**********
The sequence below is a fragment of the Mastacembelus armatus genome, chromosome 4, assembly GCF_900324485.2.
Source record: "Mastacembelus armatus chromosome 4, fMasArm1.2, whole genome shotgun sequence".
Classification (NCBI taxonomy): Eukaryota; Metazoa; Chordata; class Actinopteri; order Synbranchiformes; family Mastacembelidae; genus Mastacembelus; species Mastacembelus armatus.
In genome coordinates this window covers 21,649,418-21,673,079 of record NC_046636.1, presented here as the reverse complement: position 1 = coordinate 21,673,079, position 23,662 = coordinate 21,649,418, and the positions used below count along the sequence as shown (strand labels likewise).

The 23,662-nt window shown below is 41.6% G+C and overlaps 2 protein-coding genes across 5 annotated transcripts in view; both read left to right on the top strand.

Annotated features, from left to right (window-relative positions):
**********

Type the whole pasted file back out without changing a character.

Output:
The sequence below is a fragment of the Mastacembelus armatus genome, chromosome 4, assembly GCF_900324485.2.
Source record: "Mastacembelus armatus chromosome 4, fMasArm1.2, whole genome shotgun sequence".
Classification (NCBI taxonomy): Eukaryota; Metazoa; Chordata; class Actinopteri; order Synbranchiformes; family Mastacembelidae; genus Mastacembelus; species Mastacembelus armatus.
In genome coordinates this window covers 21,649,418-21,673,079 of record NC_046636.1, presented here as the reverse complement: position 1 = coordinate 21,673,079, position 23,662 = coordinate 21,649,418, and the positions used below count along the sequence as shown (strand labels likewise).

The 23,662-nt window shown below is 41.6% G+C and overlaps 2 protein-coding genes across 5 annotated transcripts in view; both read left to right on the top strand.

Annotated features, from left to right (window-relative positions):